Gotcha!

 

Teach 'em up.

 

 

Thanks to everyone that has contributed here - I've been taking it all in and learning.  I think Racer256's post really pulled it all together for me, and I feel like I've got a good game plan now!  Really appreciate everyone's help!

 

Take care,

Cliff

post #10 of 13

Just to answer the actual, original question:

 

I used (some of) the exact stuff on the Apple-Rise link for my daughter, who started at age 3-1/2. Specific reactions:

 

- Tip locks. These are kind of controversial, but I think they're useful. Kids of a a certain age just don't have the strength and coordination to maintain a wedge without them. The downside, supposedly, is that they get "addicted" to them. Not an issue in my case. My daughter used them pretty much all the time her first season. She used them one day her second season, then never again. I'm not aware of any particular advantage of one design vs. another, except it is a very good thing to be able to unlock and re-lock them relatively easy. It's very hard to walk in the lift line with your tips locked. After you unlock and lock them a few dozen times, you'll appreciate the relative ease of a some designs vs. others.

 

- Leashes. I actually got one, and never used it. They don't seem like a great idea, as a pedagogical matter. As a purely practical matter, they may be necessary, at least if you've got one of the kids (generally boys) who are intent on taking big air into the parking lot at the first opportunity.

 

- The horizontal bar between the boots to force a wedge. Never used it. I don't think I actually had one, but I wouldn't have used it anyway. Not necessary, once you have the tip locks. Maybe if you've got one the aforementioned kids intent on doing gelandesprungs over SUVs. Otherwise, no.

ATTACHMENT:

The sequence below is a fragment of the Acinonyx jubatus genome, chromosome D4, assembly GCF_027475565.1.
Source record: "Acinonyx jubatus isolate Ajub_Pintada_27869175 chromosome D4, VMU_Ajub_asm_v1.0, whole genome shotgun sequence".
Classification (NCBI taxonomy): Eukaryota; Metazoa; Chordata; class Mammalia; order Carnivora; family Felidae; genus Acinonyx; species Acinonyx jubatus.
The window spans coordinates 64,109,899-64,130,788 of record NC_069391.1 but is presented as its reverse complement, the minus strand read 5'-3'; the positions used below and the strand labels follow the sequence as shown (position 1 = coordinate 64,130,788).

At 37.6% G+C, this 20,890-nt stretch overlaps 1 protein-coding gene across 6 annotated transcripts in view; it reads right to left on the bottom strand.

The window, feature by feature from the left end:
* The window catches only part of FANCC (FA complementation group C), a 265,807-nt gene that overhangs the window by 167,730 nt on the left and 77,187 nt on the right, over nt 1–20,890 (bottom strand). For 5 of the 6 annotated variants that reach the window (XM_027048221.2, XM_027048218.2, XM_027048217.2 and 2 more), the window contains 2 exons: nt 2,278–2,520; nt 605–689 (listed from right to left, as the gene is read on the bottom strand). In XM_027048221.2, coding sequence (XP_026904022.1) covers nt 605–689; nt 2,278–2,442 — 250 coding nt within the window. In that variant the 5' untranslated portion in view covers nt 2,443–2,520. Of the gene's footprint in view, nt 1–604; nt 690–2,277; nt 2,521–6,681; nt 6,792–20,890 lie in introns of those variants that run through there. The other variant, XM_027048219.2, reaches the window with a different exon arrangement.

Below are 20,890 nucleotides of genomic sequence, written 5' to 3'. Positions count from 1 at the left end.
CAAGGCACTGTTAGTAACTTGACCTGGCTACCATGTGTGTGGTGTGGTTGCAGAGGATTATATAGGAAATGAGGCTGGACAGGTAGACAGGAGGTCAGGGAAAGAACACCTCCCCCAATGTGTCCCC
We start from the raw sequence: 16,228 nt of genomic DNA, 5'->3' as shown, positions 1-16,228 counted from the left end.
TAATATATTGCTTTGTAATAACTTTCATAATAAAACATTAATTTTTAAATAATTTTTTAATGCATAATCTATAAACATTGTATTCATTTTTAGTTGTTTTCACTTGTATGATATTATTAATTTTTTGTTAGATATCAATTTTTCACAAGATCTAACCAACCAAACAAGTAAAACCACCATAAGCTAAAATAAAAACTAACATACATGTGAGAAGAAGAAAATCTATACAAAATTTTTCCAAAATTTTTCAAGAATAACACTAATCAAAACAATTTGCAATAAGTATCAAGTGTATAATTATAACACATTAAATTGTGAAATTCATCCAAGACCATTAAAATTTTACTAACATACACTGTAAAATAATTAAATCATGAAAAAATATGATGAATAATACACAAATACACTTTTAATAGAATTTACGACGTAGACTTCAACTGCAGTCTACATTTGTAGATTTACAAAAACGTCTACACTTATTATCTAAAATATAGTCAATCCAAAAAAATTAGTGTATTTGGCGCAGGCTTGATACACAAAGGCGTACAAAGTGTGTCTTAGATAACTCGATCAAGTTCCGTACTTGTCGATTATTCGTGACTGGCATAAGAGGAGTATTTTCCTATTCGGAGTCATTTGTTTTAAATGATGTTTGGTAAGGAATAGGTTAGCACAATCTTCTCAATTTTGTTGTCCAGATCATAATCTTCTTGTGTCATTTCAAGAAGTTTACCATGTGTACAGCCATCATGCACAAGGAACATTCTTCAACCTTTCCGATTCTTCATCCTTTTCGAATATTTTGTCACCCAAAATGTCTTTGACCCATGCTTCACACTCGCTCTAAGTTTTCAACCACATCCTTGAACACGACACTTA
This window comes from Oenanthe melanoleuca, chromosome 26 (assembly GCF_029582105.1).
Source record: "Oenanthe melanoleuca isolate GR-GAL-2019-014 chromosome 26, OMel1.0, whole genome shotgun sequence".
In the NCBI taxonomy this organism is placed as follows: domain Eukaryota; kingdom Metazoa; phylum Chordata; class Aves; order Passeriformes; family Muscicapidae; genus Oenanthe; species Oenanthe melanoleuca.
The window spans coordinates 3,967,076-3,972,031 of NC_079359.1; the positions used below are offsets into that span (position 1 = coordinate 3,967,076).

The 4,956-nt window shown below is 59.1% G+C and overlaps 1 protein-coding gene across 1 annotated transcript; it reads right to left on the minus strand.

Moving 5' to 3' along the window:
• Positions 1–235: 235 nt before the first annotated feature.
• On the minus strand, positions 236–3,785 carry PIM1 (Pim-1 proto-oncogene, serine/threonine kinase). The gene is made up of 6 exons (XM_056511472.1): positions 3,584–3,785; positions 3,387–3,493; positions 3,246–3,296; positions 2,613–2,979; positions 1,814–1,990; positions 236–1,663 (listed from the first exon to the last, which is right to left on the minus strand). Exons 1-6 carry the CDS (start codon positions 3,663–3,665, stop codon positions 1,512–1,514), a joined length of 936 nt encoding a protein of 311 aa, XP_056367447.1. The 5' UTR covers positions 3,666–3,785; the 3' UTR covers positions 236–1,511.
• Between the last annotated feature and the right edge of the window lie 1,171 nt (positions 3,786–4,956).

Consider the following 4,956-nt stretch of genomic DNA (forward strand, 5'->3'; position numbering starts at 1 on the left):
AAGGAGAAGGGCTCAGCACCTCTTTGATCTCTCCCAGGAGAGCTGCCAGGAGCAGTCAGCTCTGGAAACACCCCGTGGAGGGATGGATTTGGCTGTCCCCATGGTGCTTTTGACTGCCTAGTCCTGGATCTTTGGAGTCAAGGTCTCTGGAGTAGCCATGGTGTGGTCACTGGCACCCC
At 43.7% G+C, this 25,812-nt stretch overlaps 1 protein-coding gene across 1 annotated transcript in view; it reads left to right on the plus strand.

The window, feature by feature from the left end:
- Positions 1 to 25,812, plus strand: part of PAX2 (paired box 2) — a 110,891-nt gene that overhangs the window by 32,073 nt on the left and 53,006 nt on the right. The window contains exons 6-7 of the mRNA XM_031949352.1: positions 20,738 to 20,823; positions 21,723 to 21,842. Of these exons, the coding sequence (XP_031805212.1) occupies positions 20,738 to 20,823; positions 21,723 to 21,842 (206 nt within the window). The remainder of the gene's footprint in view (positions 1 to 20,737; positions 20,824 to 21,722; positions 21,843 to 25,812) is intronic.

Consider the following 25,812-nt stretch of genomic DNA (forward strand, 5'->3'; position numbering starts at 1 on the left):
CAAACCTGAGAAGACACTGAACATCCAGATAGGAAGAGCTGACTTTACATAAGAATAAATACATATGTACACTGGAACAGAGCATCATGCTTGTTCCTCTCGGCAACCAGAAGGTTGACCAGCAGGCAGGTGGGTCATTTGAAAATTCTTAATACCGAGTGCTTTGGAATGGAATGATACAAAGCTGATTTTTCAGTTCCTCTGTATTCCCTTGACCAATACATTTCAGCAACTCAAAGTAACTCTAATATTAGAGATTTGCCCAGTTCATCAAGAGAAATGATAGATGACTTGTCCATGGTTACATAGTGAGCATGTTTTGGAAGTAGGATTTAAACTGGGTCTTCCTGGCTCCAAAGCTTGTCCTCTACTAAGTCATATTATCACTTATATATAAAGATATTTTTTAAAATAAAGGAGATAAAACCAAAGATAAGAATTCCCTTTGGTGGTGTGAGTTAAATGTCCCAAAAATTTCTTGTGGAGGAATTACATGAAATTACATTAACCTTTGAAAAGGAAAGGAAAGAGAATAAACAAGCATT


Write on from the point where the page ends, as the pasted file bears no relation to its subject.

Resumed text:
- The handle on the back. Pretty useful, actually, though perhaps a bit demeaning. It allows you to move a kid about like slightly awkward, unusually squirmy, luggage. Useful for loading and unloading chairs and, depending on your wont, cars.

 

- The bar thing, that looks like and upside-down Eastern Orthodox crucifix. Much more useful than you'd think, or at least than I think you'd think. Anyway, I've never seen anyone else using one, and I'm not sure why not. It actually was kind of terrific, in certain circumstances. With it, you can take a kid down the steep parts of real runs within a matter of days, then leave him/her to his/her own devices on  the flat parts. Plus, it's useful for skiing into lift lines in some semblance of unison.

post #11 of 13

My take on kid aids. First, I have never used an edgie-wedgie, and we don't use them in our kids programs either. We had 470 kids on Saturday for our program lessons.